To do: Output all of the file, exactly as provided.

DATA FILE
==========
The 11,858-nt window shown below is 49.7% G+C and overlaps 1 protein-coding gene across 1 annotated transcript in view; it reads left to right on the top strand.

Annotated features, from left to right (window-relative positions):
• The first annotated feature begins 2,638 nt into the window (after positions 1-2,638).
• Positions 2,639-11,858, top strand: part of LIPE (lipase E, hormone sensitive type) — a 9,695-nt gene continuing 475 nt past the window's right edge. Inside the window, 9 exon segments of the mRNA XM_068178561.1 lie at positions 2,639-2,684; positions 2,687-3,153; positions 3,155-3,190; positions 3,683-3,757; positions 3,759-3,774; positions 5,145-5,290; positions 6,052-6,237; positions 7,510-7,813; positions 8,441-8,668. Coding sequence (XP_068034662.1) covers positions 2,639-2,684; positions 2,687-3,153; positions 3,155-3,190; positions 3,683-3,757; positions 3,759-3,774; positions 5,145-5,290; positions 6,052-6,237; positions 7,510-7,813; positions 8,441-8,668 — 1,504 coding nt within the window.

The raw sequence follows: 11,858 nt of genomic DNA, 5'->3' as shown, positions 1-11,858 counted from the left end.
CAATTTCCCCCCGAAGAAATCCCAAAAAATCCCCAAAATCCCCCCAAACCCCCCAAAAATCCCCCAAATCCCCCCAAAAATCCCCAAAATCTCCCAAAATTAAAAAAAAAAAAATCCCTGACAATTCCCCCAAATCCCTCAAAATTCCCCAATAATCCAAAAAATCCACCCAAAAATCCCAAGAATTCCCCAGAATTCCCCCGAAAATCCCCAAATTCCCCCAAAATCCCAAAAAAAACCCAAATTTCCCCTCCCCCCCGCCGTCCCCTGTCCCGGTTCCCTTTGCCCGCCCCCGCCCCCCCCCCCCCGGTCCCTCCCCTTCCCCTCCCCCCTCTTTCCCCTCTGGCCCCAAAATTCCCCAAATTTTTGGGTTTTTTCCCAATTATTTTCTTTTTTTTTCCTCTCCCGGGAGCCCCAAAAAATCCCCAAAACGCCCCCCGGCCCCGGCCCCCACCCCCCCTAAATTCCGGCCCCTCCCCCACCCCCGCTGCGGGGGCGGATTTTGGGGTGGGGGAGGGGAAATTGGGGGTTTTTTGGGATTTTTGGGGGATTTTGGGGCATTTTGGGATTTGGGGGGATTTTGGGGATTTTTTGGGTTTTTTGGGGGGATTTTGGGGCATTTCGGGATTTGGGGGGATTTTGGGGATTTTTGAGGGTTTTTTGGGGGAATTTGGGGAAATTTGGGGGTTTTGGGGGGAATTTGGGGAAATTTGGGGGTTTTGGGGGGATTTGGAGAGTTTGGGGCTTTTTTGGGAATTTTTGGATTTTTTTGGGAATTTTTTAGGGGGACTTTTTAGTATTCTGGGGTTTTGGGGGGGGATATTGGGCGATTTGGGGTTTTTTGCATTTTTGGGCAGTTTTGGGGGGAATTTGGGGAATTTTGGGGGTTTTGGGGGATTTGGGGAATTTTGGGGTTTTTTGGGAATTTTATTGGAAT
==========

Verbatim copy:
The 11,858-nt window shown below is 49.7% G+C and overlaps 1 protein-coding gene across 1 annotated transcript in view; it reads left to right on the top strand.

Annotated features, from left to right (window-relative positions):
• The first annotated feature begins 2,638 nt into the window (after positions 1-2,638).
• Positions 2,639-11,858, top strand: part of LIPE (lipase E, hormone sensitive type) — a 9,695-nt gene continuing 475 nt past the window's right edge. Inside the window, 9 exon segments of the mRNA XM_068178561.1 lie at positions 2,639-2,684; positions 2,687-3,153; positions 3,155-3,190; positions 3,683-3,757; positions 3,759-3,774; positions 5,145-5,290; positions 6,052-6,237; positions 7,510-7,813; positions 8,441-8,668. Coding sequence (XP_068034662.1) covers positions 2,639-2,684; positions 2,687-3,153; positions 3,155-3,190; positions 3,683-3,757; positions 3,759-3,774; positions 5,145-5,290; positions 6,052-6,237; positions 7,510-7,813; positions 8,441-8,668 — 1,504 coding nt within the window.

The raw sequence follows: 11,858 nt of genomic DNA, 5'->3' as shown, positions 1-11,858 counted from the left end.
CAATTTCCCCCCGAAGAAATCCCAAAAAATCCCCAAAATCCCCCCAAACCCCCCAAAAATCCCCCAAATCCCCCCAAAAATCCCCAAAATCTCCCAAAATTAAAAAAAAAAAAATCCCTGACAATTCCCCCAAATCCCTCAAAATTCCCCAATAATCCAAAAAATCCACCCAAAAATCCCAAGAATTCCCCAGAATTCCCCCGAAAATCCCCAAATTCCCCCAAAATCCCAAAAAAAACCCAAATTTCCCCTCCCCCCCGCCGTCCCCTGTCCCGGTTCCCTTTGCCCGCCCCCGCCCCCCCCCCCCCGGTCCCTCCCCTTCCCCTCCCCCCTCTTTCCCCTCTGGCCCCAAAATTCCCCAAATTTTTGGGTTTTTTCCCAATTATTTTCTTTTTTTTTCCTCTCCCGGGAGCCCCAAAAAATCCCCAAAACGCCCCCCGGCCCCGGCCCCCACCCCCCCTAAATTCCGGCCCCTCCCCCACCCCCGCTGCGGGGGCGGATTTTGGGGTGGGGGAGGGGAAATTGGGGGTTTTTTGGGATTTTTGGGGGATTTTGGGGCATTTTGGGATTTGGGGGGATTTTGGGGATTTTTTGGGTTTTTTGGGGGGATTTTGGGGCATTTCGGGATTTGGGGGGATTTTGGGGATTTTTGAGGGTTTTTTGGGGGAATTTGGGGAAATTTGGGGGTTTTGGGGGGAATTTGGGGAAATTTGGGGGTTTTGGGGGGATTTGGAGAGTTTGGGGCTTTTTTGGGAATTTTTGGATTTTTTTGGGAATTTTTTAGGGGGACTTTTTAGTATTCTGGGGTTTTGGGGGGGGATATTGGGCGATTTGGGGTTTTTTGCATTTTTGGGCAGTTTTGGGGGGAATTTGGGGAATTTTGGGGGTTTTGGGGGATTTGGGGAATTTTGGGGTTTTTTGGGAATTTTATTGGAAT